By a neolithic edifice in North Wales

Chris Brew



Lexis Nexis Legal and Professional



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From August 2023, Visiting Associate Professor (part time), at  Ohio State University, teaching NLP and AI.

From April 2022 until now, with  Lexis Nexis Legal and Professional, working  on all aspects of NLP. We made a  product called Lexis+AI that uses LLMs to generate summaries, draft documents and do conversational search.

From September 27th, 2020  till April 2022 with LivePerson, working on Dialogue Systems for Customer Service

From July 2018-October 2020 with Facebook

From September 2016 till July 2018 with Digital Operatives, in Arlington, Virginia, to help out with the NLP needs on various cybersecurity-related projects.

From September 2014 to September 2016 I was a Senior Research Scientist in the London group of Thomson-Reuters Corporate Research and Development. I worked on a parser, and on methods for dealing with name ambiguity when screening individuals and companies. There's a patent for the resulting methods.

I worked as research scientist for Ron Kaplan's NLU group at Nuance, Sunnyvale. I was  there from March 1, 2013 to August 2014. Before that I was a research scientist for the Educational Testing Service, and before that I taught and did research in universities, at Sussex, Edinburgh and Ohio State. I am proud of the efforts an wonderful group of Ph.D, Masters and Senior thesis students with whom I have worked over the years. It is very gratifying to see the impact that they are having in research, development and service. Mirella Lapata, Sabine Schulte im Walde and Anna Feldman have  long-term academic positions in Scotland, Germany and the USA, and most of the others have research-oriented positions in government or industry. 

My background is in Computational Linguistics, especially Statistical NLP and Computational Semantics. I studied at the University of Sussex, in the Department of Experimental Psychology, where my D.Phil advisor was Steve Isard. He taught me to focus on the work, and not to worry about what the department is called. 

I enjoy writing my own software. It is personally gratifying to build a complete system that is competitive with the best. A short answer system that I built at the Educational Testing Service is the basis for a portion of a new version of the Praxis test that many states use for assessment of teacher training and professional preparation. The parser that I built at Thomson Reuters is likely to find its way into production as part of a system that legal professionals (and others) can use to query TR's databases. DeZhao song is the lead author on our papers about early versions  of this system.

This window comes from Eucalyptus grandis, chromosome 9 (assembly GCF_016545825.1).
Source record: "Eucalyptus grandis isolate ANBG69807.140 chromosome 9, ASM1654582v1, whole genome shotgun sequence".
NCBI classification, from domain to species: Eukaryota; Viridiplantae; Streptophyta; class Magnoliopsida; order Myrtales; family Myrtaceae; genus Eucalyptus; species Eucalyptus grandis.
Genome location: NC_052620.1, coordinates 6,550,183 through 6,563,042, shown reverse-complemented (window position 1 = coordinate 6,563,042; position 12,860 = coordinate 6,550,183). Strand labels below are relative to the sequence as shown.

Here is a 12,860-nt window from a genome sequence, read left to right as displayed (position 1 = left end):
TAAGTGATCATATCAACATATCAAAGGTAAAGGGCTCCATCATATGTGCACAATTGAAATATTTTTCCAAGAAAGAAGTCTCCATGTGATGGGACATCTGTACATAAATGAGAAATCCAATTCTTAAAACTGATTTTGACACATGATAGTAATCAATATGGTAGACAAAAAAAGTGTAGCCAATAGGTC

My favorite recent achievement is a system that came 10th out of 156 entries in the ASAP essay scoring competition. I built it using Python, Scikits.learn and Pandas. The main point was to practice for ETS's participation in the ASAP short answer scoring competition, for which I was part of ETS's  team. We placed 5th, out of the money.  My Kaggle name is joshnk.  I recently also came 3rd out of 91 in the Twitter personality prediction competion. See code. I also have a didactic chart parser with versions in Java and Python, and some code written for my own amusement that breaks simple ciphers, including Playfair. Stephen Boxwell and Dennis Mehay wrote a CCG-based semantic role labeler that formed the basis of some of our publications.

My textbook on Language and Computers, written with Markus Dickinson and Detmar Meurers, came out in November 2012. It's designed for a general audience, so it tries to be as gentle as possible in explaining technical ideas. The cover is going to have these kind words on it:

“This book explains the fundamentals of language technology in a coherent and engaging way without bursting at the seams of daunting calculations and formulas that typically turn off even the most enthusiastic readers."  Anna Feldman, Montclair State University

 “A clear and timely introduction to the computational processing of language, an important and fast-growing area of study and application. This text provides clear, precise and concise explanations of many of the core problems, solutions and applications encountered in the area.” Jason Baldridge, The University of Texas at Austin

We hope that students and teachers will find the book useful.